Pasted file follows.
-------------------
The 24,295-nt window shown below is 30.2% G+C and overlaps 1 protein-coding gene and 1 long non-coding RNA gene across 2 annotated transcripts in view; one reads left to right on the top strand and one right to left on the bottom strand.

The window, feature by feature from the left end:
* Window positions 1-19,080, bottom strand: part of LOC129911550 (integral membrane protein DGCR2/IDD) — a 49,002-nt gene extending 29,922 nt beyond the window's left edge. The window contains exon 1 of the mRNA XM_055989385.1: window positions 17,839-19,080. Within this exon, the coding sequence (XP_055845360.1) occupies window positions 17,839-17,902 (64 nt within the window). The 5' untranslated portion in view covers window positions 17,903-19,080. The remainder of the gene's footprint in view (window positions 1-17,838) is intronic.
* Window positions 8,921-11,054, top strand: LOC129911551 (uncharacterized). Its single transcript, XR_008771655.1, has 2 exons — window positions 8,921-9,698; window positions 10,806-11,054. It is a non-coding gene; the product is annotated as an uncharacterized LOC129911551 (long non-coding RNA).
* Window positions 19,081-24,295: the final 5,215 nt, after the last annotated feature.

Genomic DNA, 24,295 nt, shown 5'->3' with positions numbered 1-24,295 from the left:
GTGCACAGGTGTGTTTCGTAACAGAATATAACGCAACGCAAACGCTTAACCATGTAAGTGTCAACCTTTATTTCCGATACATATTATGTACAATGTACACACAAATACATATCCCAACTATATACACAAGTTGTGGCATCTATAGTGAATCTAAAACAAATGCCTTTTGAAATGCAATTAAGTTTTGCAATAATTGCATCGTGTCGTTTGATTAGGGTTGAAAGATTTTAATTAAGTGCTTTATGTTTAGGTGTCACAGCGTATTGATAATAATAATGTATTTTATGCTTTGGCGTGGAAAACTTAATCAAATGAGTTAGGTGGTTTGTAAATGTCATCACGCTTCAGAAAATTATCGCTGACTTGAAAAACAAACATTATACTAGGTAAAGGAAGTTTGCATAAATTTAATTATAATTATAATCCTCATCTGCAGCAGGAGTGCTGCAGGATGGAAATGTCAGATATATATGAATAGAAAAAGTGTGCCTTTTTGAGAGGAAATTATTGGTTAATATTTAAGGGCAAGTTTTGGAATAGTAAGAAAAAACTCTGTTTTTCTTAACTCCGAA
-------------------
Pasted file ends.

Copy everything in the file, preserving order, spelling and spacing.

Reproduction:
The 24,295-nt window shown below is 30.2% G+C and overlaps 1 protein-coding gene and 1 long non-coding RNA gene across 2 annotated transcripts in view; one reads left to right on the top strand and one right to left on the bottom strand.

The window, feature by feature from the left end:
* Window positions 1-19,080, bottom strand: part of LOC129911550 (integral membrane protein DGCR2/IDD) — a 49,002-nt gene extending 29,922 nt beyond the window's left edge. The window contains exon 1 of the mRNA XM_055989385.1: window positions 17,839-19,080. Within this exon, the coding sequence (XP_055845360.1) occupies window positions 17,839-17,902 (64 nt within the window). The 5' untranslated portion in view covers window positions 17,903-19,080. The remainder of the gene's footprint in view (window positions 1-17,838) is intronic.
* Window positions 8,921-11,054, top strand: LOC129911551 (uncharacterized). Its single transcript, XR_008771655.1, has 2 exons — window positions 8,921-9,698; window positions 10,806-11,054. It is a non-coding gene; the product is annotated as an uncharacterized LOC129911551 (long non-coding RNA).
* Window positions 19,081-24,295: the final 5,215 nt, after the last annotated feature.

Genomic DNA, 24,295 nt, shown 5'->3' with positions numbered 1-24,295 from the left:
GTGCACAGGTGTGTTTCGTAACAGAATATAACGCAACGCAAACGCTTAACCATGTAAGTGTCAACCTTTATTTCCGATACATATTATGTACAATGTACACACAAATACATATCCCAACTATATACACAAGTTGTGGCATCTATAGTGAATCTAAAACAAATGCCTTTTGAAATGCAATTAAGTTTTGCAATAATTGCATCGTGTCGTTTGATTAGGGTTGAAAGATTTTAATTAAGTGCTTTATGTTTAGGTGTCACAGCGTATTGATAATAATAATGTATTTTATGCTTTGGCGTGGAAAACTTAATCAAATGAGTTAGGTGGTTTGTAAATGTCATCACGCTTCAGAAAATTATCGCTGACTTGAAAAACAAACATTATACTAGGTAAAGGAAGTTTGCATAAATTTAATTATAATTATAATCCTCATCTGCAGCAGGAGTGCTGCAGGATGGAAATGTCAGATATATATGAATAGAAAAAGTGTGCCTTTTTGAGAGGAAATTATTGGTTAATATTTAAGGGCAAGTTTTGGAATAGTAAGAAAAAACTCTGTTTTTCTTAACTCCGAA